BAGHDAD (Reuters) - Iraqis are venturing out into parks and markets as Ramadan draws to an end, enjoying a sense of greater security after deadly bombings around the beginning of the Muslim fasting month.
“At the start of Ramadan we did not venture out. But last week I was driving and saw families sitting in the park,” said Mohammed Moussa, seated with his wife and two children in a tree-lined park along Abu Nawas street.
“I was so encouraged, I brought my family today,” he said.
He said better policing was evident since two bomb blasts in Baghdad last month that struck near the foreign and finance ministries.
“When there are security forces, we feel safe,” said Moussa, a short distance from where police were inspecting vehicles.
Nisreen Ismail, his wife, agreed.
“I am comfortable seeing my children playing ... I feel safe here,” she said, stretching out a sheet to lay down the dishes of dates, yogurt, juice and drinks she had brought for their picnic.
The twin truck bomb blasts that killed nearly 100 people on August 19 rattled Iraqis’ faith in recent security gains and revived fears that the U.S. combat troop withdrawal from city centers in June would reignite insurgent violence.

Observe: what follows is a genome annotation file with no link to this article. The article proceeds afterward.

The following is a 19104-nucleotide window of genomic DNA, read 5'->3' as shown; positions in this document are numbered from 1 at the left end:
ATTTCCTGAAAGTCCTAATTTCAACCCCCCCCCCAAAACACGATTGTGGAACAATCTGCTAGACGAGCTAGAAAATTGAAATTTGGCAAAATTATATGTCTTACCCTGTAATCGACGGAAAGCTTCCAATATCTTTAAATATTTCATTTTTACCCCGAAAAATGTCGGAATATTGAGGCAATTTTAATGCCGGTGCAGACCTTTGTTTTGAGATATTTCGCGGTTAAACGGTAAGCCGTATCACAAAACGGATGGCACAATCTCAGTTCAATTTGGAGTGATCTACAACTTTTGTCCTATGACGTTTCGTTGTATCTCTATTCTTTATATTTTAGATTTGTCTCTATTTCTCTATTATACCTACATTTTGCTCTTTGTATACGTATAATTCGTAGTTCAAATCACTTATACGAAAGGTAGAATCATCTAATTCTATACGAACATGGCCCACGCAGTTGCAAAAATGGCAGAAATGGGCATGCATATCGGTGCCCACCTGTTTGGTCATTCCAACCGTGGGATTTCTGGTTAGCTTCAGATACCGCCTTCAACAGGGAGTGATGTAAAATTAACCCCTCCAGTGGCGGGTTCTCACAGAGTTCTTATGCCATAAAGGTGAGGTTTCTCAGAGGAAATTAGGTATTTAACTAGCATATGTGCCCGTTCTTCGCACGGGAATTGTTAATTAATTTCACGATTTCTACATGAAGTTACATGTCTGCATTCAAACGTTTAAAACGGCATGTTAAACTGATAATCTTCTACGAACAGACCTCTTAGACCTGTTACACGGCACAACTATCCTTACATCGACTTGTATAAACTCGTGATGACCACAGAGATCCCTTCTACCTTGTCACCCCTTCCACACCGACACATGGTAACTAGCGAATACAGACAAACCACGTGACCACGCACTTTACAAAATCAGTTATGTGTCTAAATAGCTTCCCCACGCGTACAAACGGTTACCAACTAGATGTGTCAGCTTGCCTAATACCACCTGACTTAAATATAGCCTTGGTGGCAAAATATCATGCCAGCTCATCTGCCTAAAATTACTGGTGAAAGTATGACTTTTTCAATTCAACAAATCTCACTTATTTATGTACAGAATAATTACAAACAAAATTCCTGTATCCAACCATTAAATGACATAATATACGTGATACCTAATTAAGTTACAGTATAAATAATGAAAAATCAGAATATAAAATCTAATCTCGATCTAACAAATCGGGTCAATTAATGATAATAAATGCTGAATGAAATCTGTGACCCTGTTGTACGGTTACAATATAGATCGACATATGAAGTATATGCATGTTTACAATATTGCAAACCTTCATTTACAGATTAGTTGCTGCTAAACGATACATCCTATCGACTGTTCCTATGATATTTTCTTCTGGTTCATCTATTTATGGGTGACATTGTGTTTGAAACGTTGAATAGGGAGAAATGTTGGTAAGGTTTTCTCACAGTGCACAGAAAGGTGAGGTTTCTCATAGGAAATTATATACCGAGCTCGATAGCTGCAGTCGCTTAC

Many were reluctant to go out as Ramadan started, terrified that the crowds gathering to break their fast would be a magnet for bombers seeking headline-grabbing death tolls, a tactic of Sunni Islamist al Qaeda and other groups in the past.
But crowds are gathering outside again to break the fast at dusk.
Ramadan, when many Muslims refrain from eating and drinking during the day, has seen spikes in violence in the past. But this Ramadan, which ends within a week, has seen fewer, and less deadly, attacks.
“This is the first time I came out with my family,” said Haider Basem, “We heard there were no security problems here.”
Abu Nawas street, once famed in Iraq for its nightclubs, fish restaurants and a green park stretching along the eastern banks of the Tigris, has recently been revived by authorities.
War and neglect after the 2003 invasion to oust Saddam left it a ghost street, bereft of people and lined with decaying buildings, their windows smashed or boarded up. Better security in the past 18 months has revived some of its attractions.
Securing Baghdad is a key challenge for the Iraqi government as U.S. combat troops prepare to leave Iraq by August 2010 under orders from President Barack Obama. A bilateral security pact requires all troops to be out by 2012.
“To come here it is a sign that there is peace otherwise we’d stay away,” said Ali Fadhel, holding a kebab. “We had a bloody Wednesday (August 19), but that has passed now.”
And yet Iraq’s fragility was evident as ever. Shortly after Fadhel spoke, on Tuesday, a salvo of mortars or rockets blasted the fortified Green Zone, just on the other side of the river.
Editing by Tim Cocks and Charles Dick